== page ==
Four Essentials of Mobile Site Functionality

Dave LawsonNo other channel has had to distinguish so distinctly between function and design as mobile. Given its small screens, immediate user needs, and some of the unique sensor and computational capabilities that mobility brings to bear, site functionality can drive the perception amplification of design success or failure – even if a site is impeccably designed and presented.

Functionality that is unique to mobile includes:

  • Page load times
  • Tapping into location
  • Addressing the context of the visit
  • Easily navigable content with touch-screens in consideration

There are more, of course, and each can be sliced and diced in many ways. But these are four of the key elements that should be properly incorporated into the final product. Let’s explore each further.

  1. Page Load Times – Pages need to load quickly – regardless of device, connection, or use case. Sometimes spotty coverage can be your “good behavior” worst enemy. Many customers will immediately blame a brand when their carrier’s connectivity doesn’t allow a higher speed download of images and info. Our human need for immediate results gives our brains about 4-6 seconds (maximum) before most of us will try an alternate route to get at information we need. Much like those who are stuck in traffic on the highway, many will divert to surface streets, even though it will take as long or longer to get to the destination. As long as they keep moving, they are happy. This means that you will likely need to consider responsive design and a CDN solution to deliver content or apply style sheets faster, as well as vary images based on connectivity speeds and device types. Additionally, low load images and content modules with advanced caching strategies are advisable to implement, especially with high resolution screens.
  2. Tapping into Location – Location should be a high priority for you to deliver a better functional mobile experience to your visitors. By tapping into a user’s location and properly interpreting it (GPS, triangulation, metadata in photos, etc.), you can dynamically render content that is most relevant to them at that place and at that time, such as services that are close to them, inventory that is nearby, content that is appropriate for that time of day, etc. If you deliver relevant content based on the location information you can extract from a mobile engagement, you are bringing time-saving functionality that also builds an “I know you” benefit for your brand.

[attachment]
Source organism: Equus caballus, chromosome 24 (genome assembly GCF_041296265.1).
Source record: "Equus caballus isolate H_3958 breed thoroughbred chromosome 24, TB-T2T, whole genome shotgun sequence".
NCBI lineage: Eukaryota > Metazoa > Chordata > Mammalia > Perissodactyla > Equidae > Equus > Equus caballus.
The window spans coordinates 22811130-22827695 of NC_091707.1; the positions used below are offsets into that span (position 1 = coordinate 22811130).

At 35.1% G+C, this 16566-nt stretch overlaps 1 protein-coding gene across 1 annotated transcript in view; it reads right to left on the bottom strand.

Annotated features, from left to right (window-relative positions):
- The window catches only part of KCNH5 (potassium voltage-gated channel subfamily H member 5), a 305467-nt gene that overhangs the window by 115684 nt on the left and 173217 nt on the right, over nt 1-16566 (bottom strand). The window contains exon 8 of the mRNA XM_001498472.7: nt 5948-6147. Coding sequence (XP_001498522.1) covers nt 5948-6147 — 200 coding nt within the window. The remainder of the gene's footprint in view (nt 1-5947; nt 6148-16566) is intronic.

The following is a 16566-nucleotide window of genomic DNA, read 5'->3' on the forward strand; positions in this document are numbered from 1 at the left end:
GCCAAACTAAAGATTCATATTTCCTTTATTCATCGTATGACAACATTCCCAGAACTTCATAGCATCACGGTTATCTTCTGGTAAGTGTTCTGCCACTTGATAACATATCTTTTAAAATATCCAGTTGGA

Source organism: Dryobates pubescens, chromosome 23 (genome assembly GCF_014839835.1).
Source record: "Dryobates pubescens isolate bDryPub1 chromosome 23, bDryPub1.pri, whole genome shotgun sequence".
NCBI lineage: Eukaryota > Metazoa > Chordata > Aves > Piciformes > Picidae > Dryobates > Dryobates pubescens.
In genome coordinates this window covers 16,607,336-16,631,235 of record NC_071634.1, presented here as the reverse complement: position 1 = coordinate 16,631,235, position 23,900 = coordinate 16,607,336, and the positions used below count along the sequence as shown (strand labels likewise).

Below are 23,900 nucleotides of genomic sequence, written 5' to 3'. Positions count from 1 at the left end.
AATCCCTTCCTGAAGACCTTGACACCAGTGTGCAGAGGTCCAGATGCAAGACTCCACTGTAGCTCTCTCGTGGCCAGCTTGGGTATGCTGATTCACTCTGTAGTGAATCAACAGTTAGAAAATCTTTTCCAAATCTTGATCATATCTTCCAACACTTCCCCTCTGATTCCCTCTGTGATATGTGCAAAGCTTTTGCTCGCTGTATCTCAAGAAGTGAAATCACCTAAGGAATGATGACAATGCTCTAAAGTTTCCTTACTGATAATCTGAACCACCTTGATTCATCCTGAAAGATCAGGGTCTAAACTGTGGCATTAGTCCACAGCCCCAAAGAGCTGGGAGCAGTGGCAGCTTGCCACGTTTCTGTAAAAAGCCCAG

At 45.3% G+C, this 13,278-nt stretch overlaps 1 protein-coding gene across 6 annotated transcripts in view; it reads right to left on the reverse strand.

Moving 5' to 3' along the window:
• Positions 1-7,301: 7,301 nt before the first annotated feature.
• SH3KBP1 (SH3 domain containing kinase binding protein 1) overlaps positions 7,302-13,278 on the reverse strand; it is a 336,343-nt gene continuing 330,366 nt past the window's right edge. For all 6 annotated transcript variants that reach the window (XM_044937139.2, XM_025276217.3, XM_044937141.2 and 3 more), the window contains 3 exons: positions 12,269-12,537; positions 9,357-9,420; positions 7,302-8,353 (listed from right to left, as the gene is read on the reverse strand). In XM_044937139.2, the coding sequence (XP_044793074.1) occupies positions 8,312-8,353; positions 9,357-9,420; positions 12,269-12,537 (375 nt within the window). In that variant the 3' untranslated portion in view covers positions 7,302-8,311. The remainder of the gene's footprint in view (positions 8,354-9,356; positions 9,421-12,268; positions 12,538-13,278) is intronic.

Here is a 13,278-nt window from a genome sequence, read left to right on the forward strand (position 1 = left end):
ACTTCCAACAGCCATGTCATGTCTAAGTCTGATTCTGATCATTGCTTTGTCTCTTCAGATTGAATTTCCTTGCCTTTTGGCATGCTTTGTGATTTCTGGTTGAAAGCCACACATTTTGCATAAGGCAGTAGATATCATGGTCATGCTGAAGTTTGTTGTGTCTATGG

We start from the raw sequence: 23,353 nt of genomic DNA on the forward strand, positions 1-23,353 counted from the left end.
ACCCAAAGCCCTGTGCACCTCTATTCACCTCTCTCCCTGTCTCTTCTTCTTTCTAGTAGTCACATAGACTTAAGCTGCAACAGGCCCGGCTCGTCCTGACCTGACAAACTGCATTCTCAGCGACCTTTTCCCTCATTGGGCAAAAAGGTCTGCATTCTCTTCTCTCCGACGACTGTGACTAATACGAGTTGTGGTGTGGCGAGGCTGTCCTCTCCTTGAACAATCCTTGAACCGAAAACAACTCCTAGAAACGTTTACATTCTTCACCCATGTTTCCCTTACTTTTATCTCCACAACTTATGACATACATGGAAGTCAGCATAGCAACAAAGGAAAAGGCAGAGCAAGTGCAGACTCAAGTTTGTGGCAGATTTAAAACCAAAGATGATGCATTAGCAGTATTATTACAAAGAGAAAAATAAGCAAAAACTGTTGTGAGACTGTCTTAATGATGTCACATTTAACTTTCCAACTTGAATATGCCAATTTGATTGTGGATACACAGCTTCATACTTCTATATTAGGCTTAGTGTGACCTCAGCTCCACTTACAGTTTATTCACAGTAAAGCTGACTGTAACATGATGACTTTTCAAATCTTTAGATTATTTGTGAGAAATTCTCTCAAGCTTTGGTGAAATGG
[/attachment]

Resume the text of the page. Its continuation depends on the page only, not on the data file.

3. Addressing the Context of the Visit – With mobile, one can predetermine the context of why someone is visiting in most cases. If someone is visiting from a search, deliver content that pertains to the keywords. When someone visits from an email click, you should know what offer or incentive they received that made them click through so you can deliver them to the doorstep of conversion. If they are following your direction from a triggered SMS link, bring them to the exclusivity of a rich environment that delivers on the brand promise that your original opt-in assured. Ideally, you have a customer-centric profile environment to drive more relevancy home in the experience. In many cases, thinking about functionality in this way allows a marketer to go upstream to consider not just their mobile web strategy or their overall mobile approach, but an even bigger data strategy that drives a content plan to deliver the correct message flow across diverse touchpoints.
  4. Easily Navigable Content with Touch-Screens in Consideration – The wonders of the touch screen present functionality challenges as it pertains to navigation via mobile device. How does one get from Point A to Point B given they can zoom, tap, scroll, and swipe? Think through the number of steps in the process to go from the first page view to the last in a particular session and try to make that path possible in as few actions as possible. Even for those minimal interactions, truly understand your real-world customer and the contexts of why they are coming to you. Do your best to simplify the content and the navigation to deliver the “right here, right now” information or interactions that will benefit your customers the most. Navigability doesn’t just stop there. Often, due to the nature of mobile, a customer is physically using your mobile experience to navigate their engagement. What is on the screen should compliment or enhance their real-world.

Today’s connected, discriminating consumer doesn’t really care how they connect with you – they just expect it should happen as an enhancement to their day. Consumers will gravitate toward convenience. When you deliver with mobile functionality combined with impactful design, you win as a brand.

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